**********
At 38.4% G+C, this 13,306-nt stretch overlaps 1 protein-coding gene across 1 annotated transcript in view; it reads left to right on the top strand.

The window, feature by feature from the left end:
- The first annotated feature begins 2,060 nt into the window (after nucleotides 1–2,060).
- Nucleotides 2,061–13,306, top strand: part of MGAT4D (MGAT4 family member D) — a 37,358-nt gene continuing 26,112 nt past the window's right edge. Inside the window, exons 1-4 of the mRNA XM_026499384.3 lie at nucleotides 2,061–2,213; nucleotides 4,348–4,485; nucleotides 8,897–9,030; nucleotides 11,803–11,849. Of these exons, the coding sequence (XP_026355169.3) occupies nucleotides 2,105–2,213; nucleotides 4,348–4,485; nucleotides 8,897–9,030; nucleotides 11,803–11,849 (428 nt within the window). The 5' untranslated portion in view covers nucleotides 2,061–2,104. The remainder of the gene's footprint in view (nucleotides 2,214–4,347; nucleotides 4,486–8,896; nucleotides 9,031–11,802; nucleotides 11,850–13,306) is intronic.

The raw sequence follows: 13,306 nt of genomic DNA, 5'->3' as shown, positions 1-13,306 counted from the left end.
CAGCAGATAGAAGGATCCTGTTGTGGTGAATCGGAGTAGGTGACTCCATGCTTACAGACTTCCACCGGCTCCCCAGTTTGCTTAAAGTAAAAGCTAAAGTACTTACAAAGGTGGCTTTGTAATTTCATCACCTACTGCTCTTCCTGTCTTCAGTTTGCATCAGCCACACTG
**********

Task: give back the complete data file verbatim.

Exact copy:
At 38.4% G+C, this 13,306-nt stretch overlaps 1 protein-coding gene across 1 annotated transcript in view; it reads left to right on the top strand.

The window, feature by feature from the left end:
- The first annotated feature begins 2,060 nt into the window (after nucleotides 1–2,060).
- Nucleotides 2,061–13,306, top strand: part of MGAT4D (MGAT4 family member D) — a 37,358-nt gene continuing 26,112 nt past the window's right edge. Inside the window, exons 1-4 of the mRNA XM_026499384.3 lie at nucleotides 2,061–2,213; nucleotides 4,348–4,485; nucleotides 8,897–9,030; nucleotides 11,803–11,849. Of these exons, the coding sequence (XP_026355169.3) occupies nucleotides 2,105–2,213; nucleotides 4,348–4,485; nucleotides 8,897–9,030; nucleotides 11,803–11,849 (428 nt within the window). The 5' untranslated portion in view covers nucleotides 2,061–2,104. The remainder of the gene's footprint in view (nucleotides 2,214–4,347; nucleotides 4,486–8,896; nucleotides 9,031–11,802; nucleotides 11,850–13,306) is intronic.

The raw sequence follows: 13,306 nt of genomic DNA, 5'->3' as shown, positions 1-13,306 counted from the left end.
CAGCAGATAGAAGGATCCTGTTGTGGTGAATCGGAGTAGGTGACTCCATGCTTACAGACTTCCACCGGCTCCCCAGTTTGCTTAAAGTAAAAGCTAAAGTACTTACAAAGGTGGCTTTGTAATTTCATCACCTACTGCTCTTCCTGTCTTCAGTTTGCATCAGCCACACTG